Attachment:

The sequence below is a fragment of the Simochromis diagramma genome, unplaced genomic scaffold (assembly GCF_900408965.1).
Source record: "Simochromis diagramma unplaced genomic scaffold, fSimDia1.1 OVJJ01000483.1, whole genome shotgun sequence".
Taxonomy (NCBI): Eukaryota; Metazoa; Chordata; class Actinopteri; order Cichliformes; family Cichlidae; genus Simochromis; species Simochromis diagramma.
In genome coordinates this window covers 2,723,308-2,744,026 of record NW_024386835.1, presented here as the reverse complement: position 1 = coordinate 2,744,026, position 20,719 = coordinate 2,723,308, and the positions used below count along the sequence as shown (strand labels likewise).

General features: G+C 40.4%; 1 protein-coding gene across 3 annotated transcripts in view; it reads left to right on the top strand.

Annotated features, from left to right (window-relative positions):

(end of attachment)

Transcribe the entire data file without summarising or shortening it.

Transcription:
The sequence below is a fragment of the Simochromis diagramma genome, unplaced genomic scaffold (assembly GCF_900408965.1).
Source record: "Simochromis diagramma unplaced genomic scaffold, fSimDia1.1 OVJJ01000483.1, whole genome shotgun sequence".
Taxonomy (NCBI): Eukaryota; Metazoa; Chordata; class Actinopteri; order Cichliformes; family Cichlidae; genus Simochromis; species Simochromis diagramma.
In genome coordinates this window covers 2,723,308-2,744,026 of record NW_024386835.1, presented here as the reverse complement: position 1 = coordinate 2,744,026, position 20,719 = coordinate 2,723,308, and the positions used below count along the sequence as shown (strand labels likewise).

General features: G+C 40.4%; 1 protein-coding gene across 3 annotated transcripts in view; it reads left to right on the top strand.

Annotated features, from left to right (window-relative positions):